Thomas and her partner then developed the menu. “We literally built a menu of things that we absolutely love,” Thomas said. “We don't have anything on our menu that we don't eat. We sat down with our cooks and cooked everything three times before we opened the doors.” The restaurant opened on April 30, 2019. Very quickly, The Gold Den became famous for its signature dishes, such as Chicken & Waffles, Shrimp & Grits, fried pork chops, T-Bone steaks and homemade spaghetti. “We sell a good bit of steak, but chicken & waffles and shrimp & grits are by far our top sellers. We also sell a lot of fried chicken,” Thomas says.
The Gold Den was doing well. But then the Coronavirus pandemic forced restaurants worldwide to shut down. The Gold Den was suddenly transformed into a take-out restaurant. “During the pandemic, we did carry-out only,” Thomas said. “We knew that parents would struggle financially to feed their kids, so we created a $5 menu. It had items such as chicken & waffles, spaghetti and fried fish. We ran out of spaghetti every single day. We got famous for spaghetti during that time.” The $5 specials proved to be so popular that Thomas decided to make it permanent. “We realized that people liked it, so we kept it going,” Thomas said. “Now we have it every day from four to six.”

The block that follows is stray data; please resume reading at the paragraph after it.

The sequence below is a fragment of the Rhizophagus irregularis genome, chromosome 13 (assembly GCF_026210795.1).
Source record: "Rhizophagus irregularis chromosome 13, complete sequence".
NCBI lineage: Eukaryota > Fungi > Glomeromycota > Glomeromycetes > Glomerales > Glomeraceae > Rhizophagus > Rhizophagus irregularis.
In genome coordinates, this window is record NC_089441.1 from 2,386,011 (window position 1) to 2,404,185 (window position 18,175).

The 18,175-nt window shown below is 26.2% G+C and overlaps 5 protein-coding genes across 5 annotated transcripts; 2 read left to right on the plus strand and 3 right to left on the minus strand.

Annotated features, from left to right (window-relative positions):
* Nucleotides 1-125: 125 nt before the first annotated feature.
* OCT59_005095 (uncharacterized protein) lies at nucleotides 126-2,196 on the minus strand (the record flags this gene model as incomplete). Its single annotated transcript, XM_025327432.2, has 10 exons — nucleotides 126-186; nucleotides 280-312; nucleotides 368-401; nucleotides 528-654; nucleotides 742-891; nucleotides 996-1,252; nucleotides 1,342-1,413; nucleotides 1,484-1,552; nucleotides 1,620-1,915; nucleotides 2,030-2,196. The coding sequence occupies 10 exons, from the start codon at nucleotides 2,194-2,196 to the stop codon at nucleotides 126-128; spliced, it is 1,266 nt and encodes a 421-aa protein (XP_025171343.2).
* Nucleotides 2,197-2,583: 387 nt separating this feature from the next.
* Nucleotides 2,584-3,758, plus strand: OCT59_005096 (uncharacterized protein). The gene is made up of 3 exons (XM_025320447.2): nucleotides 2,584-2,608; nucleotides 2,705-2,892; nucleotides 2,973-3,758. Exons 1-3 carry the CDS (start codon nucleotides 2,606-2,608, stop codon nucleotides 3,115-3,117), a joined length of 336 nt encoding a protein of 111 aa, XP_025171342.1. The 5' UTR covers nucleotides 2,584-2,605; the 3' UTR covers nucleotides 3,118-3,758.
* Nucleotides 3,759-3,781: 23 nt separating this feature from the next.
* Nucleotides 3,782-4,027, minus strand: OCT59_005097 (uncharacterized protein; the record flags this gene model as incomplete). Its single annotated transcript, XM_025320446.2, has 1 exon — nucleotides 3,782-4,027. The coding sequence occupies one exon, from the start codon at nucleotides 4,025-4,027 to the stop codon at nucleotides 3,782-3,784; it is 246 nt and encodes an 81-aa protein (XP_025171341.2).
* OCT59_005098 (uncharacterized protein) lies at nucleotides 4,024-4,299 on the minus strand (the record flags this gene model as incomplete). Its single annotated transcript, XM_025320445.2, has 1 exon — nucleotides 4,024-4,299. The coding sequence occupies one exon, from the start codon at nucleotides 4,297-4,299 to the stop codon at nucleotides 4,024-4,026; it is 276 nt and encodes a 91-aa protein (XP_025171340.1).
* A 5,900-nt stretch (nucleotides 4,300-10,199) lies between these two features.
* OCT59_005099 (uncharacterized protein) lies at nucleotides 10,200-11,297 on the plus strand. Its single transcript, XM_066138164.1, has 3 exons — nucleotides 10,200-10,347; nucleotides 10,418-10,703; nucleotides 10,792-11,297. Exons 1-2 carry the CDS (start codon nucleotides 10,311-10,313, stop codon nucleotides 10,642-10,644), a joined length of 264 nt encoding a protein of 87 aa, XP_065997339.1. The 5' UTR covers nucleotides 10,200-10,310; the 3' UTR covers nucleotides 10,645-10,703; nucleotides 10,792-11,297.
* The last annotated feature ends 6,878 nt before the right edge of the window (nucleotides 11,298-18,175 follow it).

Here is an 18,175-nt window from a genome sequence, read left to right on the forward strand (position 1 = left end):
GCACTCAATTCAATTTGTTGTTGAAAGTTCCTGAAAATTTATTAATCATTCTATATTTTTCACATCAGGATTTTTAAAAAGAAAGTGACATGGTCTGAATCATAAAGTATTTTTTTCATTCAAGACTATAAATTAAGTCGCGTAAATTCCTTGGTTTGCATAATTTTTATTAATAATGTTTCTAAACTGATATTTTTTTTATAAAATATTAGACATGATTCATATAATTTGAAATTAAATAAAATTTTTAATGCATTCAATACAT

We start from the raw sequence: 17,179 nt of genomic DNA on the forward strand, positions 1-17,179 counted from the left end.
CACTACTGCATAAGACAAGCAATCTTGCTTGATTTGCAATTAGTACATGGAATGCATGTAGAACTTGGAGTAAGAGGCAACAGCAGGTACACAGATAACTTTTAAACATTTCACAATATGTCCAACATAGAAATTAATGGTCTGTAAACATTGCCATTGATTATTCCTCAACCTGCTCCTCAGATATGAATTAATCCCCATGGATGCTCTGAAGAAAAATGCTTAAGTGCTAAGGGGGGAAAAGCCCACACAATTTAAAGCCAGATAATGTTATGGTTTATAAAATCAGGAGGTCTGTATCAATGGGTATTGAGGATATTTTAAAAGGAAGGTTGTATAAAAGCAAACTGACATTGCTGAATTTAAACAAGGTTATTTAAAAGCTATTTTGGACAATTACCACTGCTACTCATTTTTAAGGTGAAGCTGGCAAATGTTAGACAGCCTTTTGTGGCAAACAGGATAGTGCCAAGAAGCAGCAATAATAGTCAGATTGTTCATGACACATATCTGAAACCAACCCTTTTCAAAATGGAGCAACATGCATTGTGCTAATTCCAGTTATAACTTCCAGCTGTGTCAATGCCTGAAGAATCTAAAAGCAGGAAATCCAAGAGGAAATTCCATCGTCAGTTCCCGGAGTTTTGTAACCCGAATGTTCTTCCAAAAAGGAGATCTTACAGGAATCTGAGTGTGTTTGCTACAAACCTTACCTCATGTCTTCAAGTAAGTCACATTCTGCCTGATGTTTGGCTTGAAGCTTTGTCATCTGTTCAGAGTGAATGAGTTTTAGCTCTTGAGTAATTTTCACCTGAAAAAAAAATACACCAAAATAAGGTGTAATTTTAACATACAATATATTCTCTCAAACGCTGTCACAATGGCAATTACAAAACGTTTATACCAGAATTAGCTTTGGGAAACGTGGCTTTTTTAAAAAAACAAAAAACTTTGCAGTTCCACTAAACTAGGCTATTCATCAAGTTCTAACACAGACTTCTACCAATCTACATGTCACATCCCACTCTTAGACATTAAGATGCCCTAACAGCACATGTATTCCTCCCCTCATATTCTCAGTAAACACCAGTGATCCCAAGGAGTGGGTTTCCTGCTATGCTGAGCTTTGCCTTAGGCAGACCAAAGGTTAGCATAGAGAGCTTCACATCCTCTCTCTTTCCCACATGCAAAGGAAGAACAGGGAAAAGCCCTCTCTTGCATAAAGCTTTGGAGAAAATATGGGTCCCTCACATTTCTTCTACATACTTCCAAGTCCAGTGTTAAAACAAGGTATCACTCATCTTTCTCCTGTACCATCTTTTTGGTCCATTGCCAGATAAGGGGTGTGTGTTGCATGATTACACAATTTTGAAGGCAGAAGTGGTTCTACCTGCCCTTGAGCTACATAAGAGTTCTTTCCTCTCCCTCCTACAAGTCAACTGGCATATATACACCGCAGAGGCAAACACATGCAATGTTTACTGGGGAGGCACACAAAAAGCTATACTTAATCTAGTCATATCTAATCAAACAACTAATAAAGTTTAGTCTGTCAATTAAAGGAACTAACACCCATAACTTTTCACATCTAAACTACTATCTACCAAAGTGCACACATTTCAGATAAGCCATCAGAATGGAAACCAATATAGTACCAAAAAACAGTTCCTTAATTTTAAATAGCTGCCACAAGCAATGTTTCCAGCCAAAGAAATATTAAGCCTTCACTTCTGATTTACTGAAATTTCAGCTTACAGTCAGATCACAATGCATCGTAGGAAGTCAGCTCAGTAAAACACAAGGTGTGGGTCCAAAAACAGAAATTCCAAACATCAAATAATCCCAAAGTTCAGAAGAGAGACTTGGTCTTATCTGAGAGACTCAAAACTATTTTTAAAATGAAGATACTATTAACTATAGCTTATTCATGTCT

Now that restaurant restrictions have eased, The Gold Den has reopened for inside dining. In addition, the restaurant offers catering services. The Gold Den staff is available to prepare take-out meals for your event. “For smaller parties, 50 people or less, all we need is a day or two notice. But for larger events, we need at least a week,” Thomas said.
The Gold Den also offers free event space for local businesses and community groups. Next month, Thomas is adding live music. “Starting in July, we're going to have poetry and live music, which will be a huge addition to what we do here. We want to provide a safe environment for the mature working crowd,” Thomas said.
When asked about her long-term plans, Thomas says that she would like to open more Gold Dens. “It'd be nice to open up several Gold Dens throughout the city,” Thomas said, “but the goal is to continue to support the community. Right now, we need each other more than ever, so our goal is to keep a place for our people to come and fellowship, eat, laugh, have a good time.”
Thomas says that she has a simple formula for success – hard work. “I don't think I'm much different than anybody else. I do the work that other people won't do. I think that's the biggest difference. I'm willing to do the work,” Thomas says.
The Gold Den is located at 110 Columbia Northeast Drive in Columbia. It is open Tuesday - Saturday from 4 p.m. - 9 p.m., and Sunday from 11 a.m. - 4 p.m. To place an order, call (803) 569-6173. To learn more, visit www.thegoldden.com.